Toolbox: Mind of a Champ
The sport science of cycling primarily gets focused on the physical aspects of performance. But ask any elite performer and they will tell you that it is mental strength that allows them to truly compete and win. Long time contributor Josh Horowitz sat down with Levi Leipheimer to discuss his mental approach to racing and its evolution over his career.
More than the Engine
At the 2006 Interbike trade show, Levi Leipheimer and I got together to discuss sports psychology and his mental approach to racing. I gave him a copy of my product, ‘The Ultimate Cyclist’ CD and he quickly incorporated it into his training program. Since that meeting he has won the Tour of California twice, the U.S. Pro Road Championship, stood on the podium at the Tour de France and the Vuelta a Espana and brought home a bronze medal from Beijing.
Levi is extremely focused and precise in his physical preparation and he concentrates on every aspect of his conditioning both on and off the bike. That being said, a string of successes like his cannot be credited to physical prowess alone. It takes incredible confidence and mental strength to go almost a month without a single mistake or misstep in a Grand Tour or to handle the pressure of a one day do-or-die event such as the Olympic Time Trial.
So, what really goes on in the inner workings of the mind of a world-class athlete? It’s a question that aspiring winners all want answered. Recently I sat down with Levi and asked him some pressing questions about his road to victory.
Pez: How has your approach to mental training developed over the course of your career?
Levi Leipheimer Mental strength is the definition of experience. Mental strength is knowing your abilities and the abilities of the competition. Then you are confident and secure to make the right decisions. My experience is a huge edge on the competition. Every year I become stronger physically but even more so mentally. I have learned how to set myself up to be mentally ready for an important race. I can better visualize and prepare for races. Mental training is like a muscle, it takes a lot of training to become strong. And just like training the body, I can always improve all aspects of my mental game.
Pez: What’s going through your head while you are sitting in the starting gate of a Grand Tour Time Trial?
Levi If I have prepared as best as possible then my head is usually clear and focused on the effort and the pain that is about to occur. In order to win, you have to suffer more than anyone else and you have to believe you can win to push yourself to that point.
Pez: How does your mental approach to a prologue time trial differ from that for a 40 km time trial, and do you have any mental tricks that keep you focused or help you push through the pain in a long time trial?
Levi A prologue is like a long time trial in most ways except you have to arrive at the start mentally and physically hot. You need to feel and taste that red line a little beforehand. Believe you can win! Believe in achieving a new level
Pez: Have you ever mentally given up on a race that in retrospect you know you could have won?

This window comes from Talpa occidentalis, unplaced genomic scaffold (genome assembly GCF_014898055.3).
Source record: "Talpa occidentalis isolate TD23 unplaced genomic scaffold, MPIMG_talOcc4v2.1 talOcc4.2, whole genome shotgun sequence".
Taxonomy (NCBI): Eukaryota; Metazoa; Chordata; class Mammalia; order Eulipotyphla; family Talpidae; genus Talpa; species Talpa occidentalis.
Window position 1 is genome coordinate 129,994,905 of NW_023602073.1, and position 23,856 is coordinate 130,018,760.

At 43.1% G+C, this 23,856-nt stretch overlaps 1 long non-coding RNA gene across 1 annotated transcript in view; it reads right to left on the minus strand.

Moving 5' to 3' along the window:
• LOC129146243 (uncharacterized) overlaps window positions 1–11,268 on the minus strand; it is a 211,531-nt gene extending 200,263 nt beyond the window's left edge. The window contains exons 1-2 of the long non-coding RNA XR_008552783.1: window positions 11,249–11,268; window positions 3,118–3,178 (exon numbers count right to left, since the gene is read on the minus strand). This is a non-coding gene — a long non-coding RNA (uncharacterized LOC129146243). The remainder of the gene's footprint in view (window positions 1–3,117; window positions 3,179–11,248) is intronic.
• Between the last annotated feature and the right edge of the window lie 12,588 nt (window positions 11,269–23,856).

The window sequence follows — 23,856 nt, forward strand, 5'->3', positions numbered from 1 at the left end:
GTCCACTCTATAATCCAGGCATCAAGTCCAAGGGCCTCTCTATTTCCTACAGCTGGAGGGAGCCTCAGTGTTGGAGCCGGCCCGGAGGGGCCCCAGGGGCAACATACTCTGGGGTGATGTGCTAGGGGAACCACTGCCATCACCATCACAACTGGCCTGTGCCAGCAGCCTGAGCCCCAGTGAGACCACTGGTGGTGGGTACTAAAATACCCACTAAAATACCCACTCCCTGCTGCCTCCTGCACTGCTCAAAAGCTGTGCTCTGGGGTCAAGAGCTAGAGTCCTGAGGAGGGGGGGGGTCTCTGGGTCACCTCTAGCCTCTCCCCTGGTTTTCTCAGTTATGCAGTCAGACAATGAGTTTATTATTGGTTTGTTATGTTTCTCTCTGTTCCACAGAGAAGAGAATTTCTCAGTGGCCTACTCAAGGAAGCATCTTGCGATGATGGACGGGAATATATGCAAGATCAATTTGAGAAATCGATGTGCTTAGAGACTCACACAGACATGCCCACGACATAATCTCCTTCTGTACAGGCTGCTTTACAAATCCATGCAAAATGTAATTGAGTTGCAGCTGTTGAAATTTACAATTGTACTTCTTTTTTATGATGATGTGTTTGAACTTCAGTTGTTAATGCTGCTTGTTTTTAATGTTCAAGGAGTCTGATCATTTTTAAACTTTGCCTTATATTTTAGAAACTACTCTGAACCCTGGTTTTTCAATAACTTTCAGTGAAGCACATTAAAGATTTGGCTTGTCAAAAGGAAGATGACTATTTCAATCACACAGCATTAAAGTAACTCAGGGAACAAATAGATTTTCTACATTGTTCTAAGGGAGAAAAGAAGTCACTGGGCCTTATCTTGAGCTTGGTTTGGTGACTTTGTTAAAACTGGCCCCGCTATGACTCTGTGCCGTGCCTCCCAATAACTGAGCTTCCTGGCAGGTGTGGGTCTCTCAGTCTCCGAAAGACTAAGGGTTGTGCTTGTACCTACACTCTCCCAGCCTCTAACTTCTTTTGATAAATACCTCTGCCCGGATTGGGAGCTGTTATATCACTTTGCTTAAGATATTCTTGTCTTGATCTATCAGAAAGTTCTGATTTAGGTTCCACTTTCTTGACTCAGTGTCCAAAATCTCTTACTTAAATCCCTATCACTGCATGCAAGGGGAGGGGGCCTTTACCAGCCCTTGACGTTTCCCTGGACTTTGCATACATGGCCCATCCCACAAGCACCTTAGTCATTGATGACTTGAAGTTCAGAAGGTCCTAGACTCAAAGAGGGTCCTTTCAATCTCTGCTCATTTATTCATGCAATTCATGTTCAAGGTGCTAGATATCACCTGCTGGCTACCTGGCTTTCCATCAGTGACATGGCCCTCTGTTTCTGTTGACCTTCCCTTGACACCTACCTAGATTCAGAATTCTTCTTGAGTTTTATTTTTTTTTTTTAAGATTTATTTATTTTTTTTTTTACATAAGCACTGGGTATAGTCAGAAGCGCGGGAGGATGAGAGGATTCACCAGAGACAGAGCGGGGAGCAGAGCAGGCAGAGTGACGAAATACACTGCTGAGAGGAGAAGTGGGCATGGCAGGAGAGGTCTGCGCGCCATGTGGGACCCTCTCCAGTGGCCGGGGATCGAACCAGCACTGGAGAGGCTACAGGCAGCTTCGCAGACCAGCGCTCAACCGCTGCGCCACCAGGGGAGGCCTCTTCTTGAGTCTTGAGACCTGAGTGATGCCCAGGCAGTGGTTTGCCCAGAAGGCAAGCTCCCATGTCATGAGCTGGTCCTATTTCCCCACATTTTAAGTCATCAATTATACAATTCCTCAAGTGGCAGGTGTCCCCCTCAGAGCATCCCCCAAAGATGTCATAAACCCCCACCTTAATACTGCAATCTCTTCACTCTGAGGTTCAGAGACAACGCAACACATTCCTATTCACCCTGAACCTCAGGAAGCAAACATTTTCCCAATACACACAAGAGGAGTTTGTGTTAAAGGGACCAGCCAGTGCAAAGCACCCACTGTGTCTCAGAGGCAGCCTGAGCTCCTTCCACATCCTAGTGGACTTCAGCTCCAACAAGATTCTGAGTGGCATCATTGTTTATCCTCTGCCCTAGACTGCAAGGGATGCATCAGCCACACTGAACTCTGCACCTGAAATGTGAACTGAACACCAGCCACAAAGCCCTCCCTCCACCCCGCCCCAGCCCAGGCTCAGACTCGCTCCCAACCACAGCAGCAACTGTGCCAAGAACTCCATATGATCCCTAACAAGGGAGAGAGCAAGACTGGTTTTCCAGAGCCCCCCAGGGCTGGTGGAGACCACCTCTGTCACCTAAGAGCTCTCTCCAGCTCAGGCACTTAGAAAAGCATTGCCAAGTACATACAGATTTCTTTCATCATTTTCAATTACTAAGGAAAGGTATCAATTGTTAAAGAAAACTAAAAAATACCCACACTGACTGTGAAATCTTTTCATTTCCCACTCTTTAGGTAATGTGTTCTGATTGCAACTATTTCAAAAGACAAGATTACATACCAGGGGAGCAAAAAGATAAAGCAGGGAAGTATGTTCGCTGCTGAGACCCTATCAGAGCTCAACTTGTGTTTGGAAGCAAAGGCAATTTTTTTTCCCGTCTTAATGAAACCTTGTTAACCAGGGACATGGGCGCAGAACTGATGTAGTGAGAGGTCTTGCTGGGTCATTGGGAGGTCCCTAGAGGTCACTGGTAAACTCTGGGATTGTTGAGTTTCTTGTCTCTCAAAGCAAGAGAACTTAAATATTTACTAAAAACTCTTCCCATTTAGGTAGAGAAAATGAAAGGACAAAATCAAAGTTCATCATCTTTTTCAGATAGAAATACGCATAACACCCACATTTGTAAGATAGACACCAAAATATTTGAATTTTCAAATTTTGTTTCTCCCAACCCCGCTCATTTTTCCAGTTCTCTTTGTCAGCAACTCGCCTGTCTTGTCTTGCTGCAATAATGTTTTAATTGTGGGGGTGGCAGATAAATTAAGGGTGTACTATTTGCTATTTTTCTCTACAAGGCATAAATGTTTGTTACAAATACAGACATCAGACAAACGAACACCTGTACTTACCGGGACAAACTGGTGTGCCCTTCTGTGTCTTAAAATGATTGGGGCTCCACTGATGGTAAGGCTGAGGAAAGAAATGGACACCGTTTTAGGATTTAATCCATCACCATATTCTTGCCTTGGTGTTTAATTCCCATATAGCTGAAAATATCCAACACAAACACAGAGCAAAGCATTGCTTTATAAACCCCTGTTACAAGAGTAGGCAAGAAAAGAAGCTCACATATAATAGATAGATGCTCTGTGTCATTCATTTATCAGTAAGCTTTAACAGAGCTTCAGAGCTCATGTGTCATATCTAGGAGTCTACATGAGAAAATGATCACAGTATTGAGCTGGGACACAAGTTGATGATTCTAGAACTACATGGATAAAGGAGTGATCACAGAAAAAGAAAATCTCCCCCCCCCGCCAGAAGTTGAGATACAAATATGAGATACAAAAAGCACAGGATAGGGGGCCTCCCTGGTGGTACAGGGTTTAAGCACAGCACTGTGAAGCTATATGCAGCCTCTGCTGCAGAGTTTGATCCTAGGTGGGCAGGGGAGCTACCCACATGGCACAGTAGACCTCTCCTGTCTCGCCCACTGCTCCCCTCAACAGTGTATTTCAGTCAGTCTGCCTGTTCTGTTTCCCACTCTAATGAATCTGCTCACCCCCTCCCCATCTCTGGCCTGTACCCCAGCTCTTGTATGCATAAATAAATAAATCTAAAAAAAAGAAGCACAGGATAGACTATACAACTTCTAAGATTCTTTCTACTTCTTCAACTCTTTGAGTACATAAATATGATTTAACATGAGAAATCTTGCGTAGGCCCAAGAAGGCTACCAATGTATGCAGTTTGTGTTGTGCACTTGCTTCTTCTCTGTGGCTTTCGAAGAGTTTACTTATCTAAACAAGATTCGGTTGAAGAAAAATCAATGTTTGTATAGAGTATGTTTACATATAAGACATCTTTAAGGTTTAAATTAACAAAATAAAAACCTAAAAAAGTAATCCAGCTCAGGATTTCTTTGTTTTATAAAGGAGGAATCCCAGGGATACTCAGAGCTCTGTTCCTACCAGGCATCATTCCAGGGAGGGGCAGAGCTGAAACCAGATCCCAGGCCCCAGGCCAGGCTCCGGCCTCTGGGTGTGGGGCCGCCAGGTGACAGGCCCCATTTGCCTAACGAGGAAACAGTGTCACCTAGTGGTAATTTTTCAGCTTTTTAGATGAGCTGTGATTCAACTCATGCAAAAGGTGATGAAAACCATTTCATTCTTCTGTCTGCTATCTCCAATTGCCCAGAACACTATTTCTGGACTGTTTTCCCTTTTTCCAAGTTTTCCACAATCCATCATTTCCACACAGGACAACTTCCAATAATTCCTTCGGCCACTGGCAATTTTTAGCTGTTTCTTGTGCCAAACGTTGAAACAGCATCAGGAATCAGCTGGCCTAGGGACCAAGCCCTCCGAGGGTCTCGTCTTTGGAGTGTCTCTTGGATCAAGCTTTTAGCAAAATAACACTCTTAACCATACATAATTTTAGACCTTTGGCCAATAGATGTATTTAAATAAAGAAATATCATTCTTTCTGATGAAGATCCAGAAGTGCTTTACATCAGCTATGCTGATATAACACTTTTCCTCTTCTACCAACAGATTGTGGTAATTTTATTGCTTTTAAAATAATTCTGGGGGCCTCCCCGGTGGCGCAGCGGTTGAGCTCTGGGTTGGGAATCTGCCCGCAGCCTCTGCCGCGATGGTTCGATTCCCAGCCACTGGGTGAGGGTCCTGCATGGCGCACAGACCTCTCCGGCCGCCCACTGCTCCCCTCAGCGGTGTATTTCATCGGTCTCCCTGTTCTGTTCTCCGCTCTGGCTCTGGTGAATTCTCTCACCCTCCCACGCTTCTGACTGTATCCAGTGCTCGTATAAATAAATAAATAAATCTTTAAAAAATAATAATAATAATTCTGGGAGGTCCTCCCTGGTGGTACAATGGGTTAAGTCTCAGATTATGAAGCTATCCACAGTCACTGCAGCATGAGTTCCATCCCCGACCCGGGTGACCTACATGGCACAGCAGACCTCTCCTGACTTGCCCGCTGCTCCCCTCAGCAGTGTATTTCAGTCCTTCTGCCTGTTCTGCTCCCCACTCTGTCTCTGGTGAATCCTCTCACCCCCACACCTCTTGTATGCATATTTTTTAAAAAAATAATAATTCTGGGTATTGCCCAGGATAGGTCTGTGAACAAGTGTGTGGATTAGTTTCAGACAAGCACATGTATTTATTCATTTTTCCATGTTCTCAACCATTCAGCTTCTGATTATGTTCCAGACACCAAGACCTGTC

LeviFor sure, although that happens less because after you experience it a couple of times that feeling becomes the motivation to not let it happen again.
Pez: Do you still get nervous and if so, when?
Levi Yes. For the big races, the races I have set as goals and looked forward to for a long time. I’m not afraid to be nervous, I believe it’s a good sign and I try to think of it as a positive thing.
Pez: Do you ever get to the point where you absolutely dread getting back on the bike? You’re tired and burnt out. How do you deal with that?
LeviYes, there are easy days immediately after big events and half travel/ training days that I dread getting on the bike but I know it’s part of the big picture and I remind myself that not every day can be a great day on the bike and those “dreaded” days are part of the formula for success.
Levi and Josh at Interbike, with the little cd that changed his mind.
Pez: Were you ever formally introduced to sports psychology and if so when?
Levi Yes but very late in my career. I had to learn positive reinforcement the long and hard way. The past few years, I’ve also used The Ultimate Cyclist CD in my training. I use the CD in the afternoon when I am recovering from a training ride or race, during massage is an excellent time. It has taught me to relax at every possible moment, physically and mentally. Even in the races if there’s a small downhill when I’m not pedaling I try to relax my muscles one by one and turn everything off. I learned about positive thinking, focus and relaxation the long and hard way. I especially have trouble sleeping in stage races when it’s hard to relax after the race. This is where the CD can help short term. I have no doubt I could have improved at a faster rate had I used the Ultimate Cyclist from the beginning.
Pez: Do fans at the races psych you up, stress you out, or do you tune it out all together?
Levi No, in the race I don’t think about that, I’m focused and I forget about everything else. They psyche me up but for the most part they are tuned out.
Josh Horowitz is a USCF Certified coach and an active Category 1 racer. For more information about his coaching services and any coaching questions you may have, check out his website at LiquidFitness.com.